- Widespread lack of HIV awareness in Indian adults: NFHS4 data
- Global Talent Competitiveness Index: India slips to 89th rank
Environment & Ecology
- New class of frogs found in the north-east
- Cabinet approves policy on Promotion of City Compost
Science & Technology
- ISRO successfully launches India’s fifth navigation satellite IRNSS-1E
- Photonics to drive terabit chips
Widespread lack of HIV awareness in Indian adults: NFHS4 data
The latest National Family Health Survey (NFHS) data findings, released by the Health Ministry, reveal widespread ignorance about HIV/AIDS among adults in India.
- According to the latest data, nearly 82 per cent women and nearly 70 per cent men — in the 13 States surveyed under phase 1 of NFHS4 — lacked comprehensive knowledge of HIV/AIDS and safe sex practices.
- The pattern is, worryingly, seen even in high burden States with the most drastic fall coming from Andhra Pradesh.
- As per the NFHS4 data, only 56% men and 29% women know about HIV — a staggering fall from a 2005 data when 93% in men and 74% in women in the State had comprehensive knowledge.
- With a prevalence of 0.59%, Andhra Pradesh shoulders the third highest HIV burden in India — way above the national average of 0.35%.
- A comparison with NFHS3 revealed that while 45% men had ‘heard of’ HIV in 2005 (across the 13 States for which partial data has been released), only 30% currently are aware of the disease. For women, the figure fell from 24% in 2005 to 18% in 2016.
The Ministry has, historically, relied heavily on IEC activities, since prevention is the only key method of curbing and reversing the epidemic.
Global Talent Competitiveness Index: India slips to 89th rank
According to the annual Global Talent Competitiveness Index (GTC), released by INSEAD business school in partnership with Adecco Group and the Human Capital Leadership Institute of Singapore, India has slipped 11 places to rank 89th on a global index of talent competitiveness.
- It is released every year on the first day of the World Economic Forum (WEF) Annual Meeting.
- Reflecting an acute shortage of skilled labour force and difficult business conditions, India’s ranking is worst among the five BRICS countries, with China leading the pack with a global rank of 48.
- Last year, India was ranked 78th on the index that measures a nation’s competitiveness based on the quality of talent it can produce, attract and retain.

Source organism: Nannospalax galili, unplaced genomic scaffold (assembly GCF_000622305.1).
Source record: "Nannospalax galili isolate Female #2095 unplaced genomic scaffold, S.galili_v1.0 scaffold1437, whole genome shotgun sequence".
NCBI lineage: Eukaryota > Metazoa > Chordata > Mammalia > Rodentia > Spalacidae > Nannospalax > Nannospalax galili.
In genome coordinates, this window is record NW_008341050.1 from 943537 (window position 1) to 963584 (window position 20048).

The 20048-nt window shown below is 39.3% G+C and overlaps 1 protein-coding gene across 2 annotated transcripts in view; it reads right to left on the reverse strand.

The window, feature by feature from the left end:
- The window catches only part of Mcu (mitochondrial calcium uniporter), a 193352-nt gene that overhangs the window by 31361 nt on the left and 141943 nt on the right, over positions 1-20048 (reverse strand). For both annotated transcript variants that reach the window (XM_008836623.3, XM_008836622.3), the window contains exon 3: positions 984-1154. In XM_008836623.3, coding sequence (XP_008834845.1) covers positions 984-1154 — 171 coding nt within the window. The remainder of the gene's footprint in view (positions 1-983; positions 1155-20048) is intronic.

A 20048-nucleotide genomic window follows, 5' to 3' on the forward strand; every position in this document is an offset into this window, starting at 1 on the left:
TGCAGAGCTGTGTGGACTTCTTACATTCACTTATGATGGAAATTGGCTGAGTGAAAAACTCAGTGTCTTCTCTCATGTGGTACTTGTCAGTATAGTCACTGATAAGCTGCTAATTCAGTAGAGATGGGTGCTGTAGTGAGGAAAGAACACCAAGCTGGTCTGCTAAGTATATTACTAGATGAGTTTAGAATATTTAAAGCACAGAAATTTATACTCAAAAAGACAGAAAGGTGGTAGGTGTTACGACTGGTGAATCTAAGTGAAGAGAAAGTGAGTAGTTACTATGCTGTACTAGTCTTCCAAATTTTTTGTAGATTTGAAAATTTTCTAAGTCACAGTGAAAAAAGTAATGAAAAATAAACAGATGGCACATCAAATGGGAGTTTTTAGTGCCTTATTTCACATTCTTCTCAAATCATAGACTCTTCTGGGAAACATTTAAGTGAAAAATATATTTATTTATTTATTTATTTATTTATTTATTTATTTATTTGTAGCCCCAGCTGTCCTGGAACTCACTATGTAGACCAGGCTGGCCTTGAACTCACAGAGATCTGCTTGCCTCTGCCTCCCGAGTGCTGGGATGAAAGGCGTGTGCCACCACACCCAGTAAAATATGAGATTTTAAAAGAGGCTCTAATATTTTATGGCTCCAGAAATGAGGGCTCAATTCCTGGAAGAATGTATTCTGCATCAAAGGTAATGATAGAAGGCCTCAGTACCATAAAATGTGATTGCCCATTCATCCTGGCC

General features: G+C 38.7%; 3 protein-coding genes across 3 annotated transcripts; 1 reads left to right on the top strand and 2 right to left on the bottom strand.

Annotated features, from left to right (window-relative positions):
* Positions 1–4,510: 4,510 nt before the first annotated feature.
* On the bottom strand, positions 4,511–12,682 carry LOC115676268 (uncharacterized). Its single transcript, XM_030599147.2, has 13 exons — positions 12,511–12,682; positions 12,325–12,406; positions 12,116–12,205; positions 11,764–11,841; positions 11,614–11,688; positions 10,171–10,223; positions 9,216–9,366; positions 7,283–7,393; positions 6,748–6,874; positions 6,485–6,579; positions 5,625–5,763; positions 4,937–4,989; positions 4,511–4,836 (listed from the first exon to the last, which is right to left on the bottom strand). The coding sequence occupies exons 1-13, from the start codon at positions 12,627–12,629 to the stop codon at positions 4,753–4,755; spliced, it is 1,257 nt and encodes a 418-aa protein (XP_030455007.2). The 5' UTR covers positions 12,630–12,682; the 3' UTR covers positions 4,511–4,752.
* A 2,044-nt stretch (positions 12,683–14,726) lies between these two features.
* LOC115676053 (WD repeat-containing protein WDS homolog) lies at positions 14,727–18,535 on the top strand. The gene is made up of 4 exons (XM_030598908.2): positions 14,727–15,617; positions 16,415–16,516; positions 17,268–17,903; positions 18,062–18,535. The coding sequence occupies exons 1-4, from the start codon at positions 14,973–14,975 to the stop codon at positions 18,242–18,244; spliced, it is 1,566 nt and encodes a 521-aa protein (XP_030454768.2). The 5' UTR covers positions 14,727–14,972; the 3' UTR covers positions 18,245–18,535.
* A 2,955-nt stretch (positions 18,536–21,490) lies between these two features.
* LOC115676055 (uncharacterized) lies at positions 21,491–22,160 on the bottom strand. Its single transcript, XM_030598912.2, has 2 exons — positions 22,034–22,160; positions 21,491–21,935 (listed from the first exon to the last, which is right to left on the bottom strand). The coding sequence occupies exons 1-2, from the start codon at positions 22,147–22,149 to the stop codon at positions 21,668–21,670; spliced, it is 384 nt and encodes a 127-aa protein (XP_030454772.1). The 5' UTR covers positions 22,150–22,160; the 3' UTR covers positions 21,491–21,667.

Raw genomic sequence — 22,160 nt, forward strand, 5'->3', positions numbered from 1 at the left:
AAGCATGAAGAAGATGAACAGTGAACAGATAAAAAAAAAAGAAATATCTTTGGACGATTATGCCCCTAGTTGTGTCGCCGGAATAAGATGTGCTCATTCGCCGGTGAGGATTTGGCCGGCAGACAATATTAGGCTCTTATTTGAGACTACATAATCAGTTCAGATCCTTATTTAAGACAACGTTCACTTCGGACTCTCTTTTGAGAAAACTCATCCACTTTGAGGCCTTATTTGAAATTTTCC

- According to the report, in India, there are no signs of an improved regulatory and market landscape to enable the ‘Make in India’ campaign.
India and China:
- In both China and India skill shortage in vocational talent shows up clearly in the GTCI scores, as it also does in South Africa.
- Stating that India and China remain a net exporter of talent, the study said many emerging countries that have invested in higher education have neglected vocational education.
- According to the report, another challenge for countries such as China and India is to attract talent from abroad, particularly in the context of large emigration rates of high-skilled people in the past.
- China has a low performance in terms of Attract (71st), and India shows one of the worst scores (103rd) – particularly affected by the lack of international students and, unlike China, by not being able to attract and retain global talent (so being more at risk of a brain drain despite the connection with the diasporas working the IT sector).
- A list has been topped by Switzerland. Switzerland is followed by Singapore, Luxembourg, the US and Denmark in the top five positions.
- It noted that this is particularly the case in Brazil, where talent capabilities show signs of weakening on all fronts despite relatively low scores in vocational skills, China continues to strengthen in growing talent.
- According to the report, last year has seen a cooling off in the growth of emerging markets, and indeed we note the relative decline in the talent competitiveness of all BRICS countries except Russia.
- The gap in terms of vocational skills, however, is not limited to BRICs and emerging economies: GTCI data shows that it extends to a number of high-income countries, such as Ireland, Belgium or Spain.
Environment & Ecology
New class of frogs found in the north-east
A new class of frogs that grow in tree holes and, as tadpoles feed on eggs laid by their mother have been discovered in the north-east region, according to an international team of researchers led by a Delhi University-based scientist.
- In the last two decades, India has reported a rapid rise in the discovery of frog species from the Western Ghats and, more recently, the north-eastern States.
- The new frog, reported in the peer-reviewed journal PLoS One, has been christened Frankixalus Jerdonii and was once considered a species lost to science.
- “This genus remained unnoticed by researchers probably because of its secretive life in tree holes.
- He said he had first found these frogs in 2005 during explorations in Assam and Arunachal Pradesh, among other places, but had taken a decade to publish about them because of the complexities involved in ensuring that it was indeed an entirely new genus and not merely a known species.
- Frogs of the newly described genus Frankixalus, were relatively large (between 37–50 mm long) with big, bulging eyes and blunt snouts and are found on forest canopies and inside bamboos slits.
- Due to insufficient food resources in tree holes, the mother exhibits “remarkable parental care” by laying unfertilised eggs to feed her tadpoles.
Tree frogs occur across sub-Saharan Africa, China, much of tropical Asia, Japan, the Philippines and Sulawesi.
Cabinet approves policy on Promotion of City Compost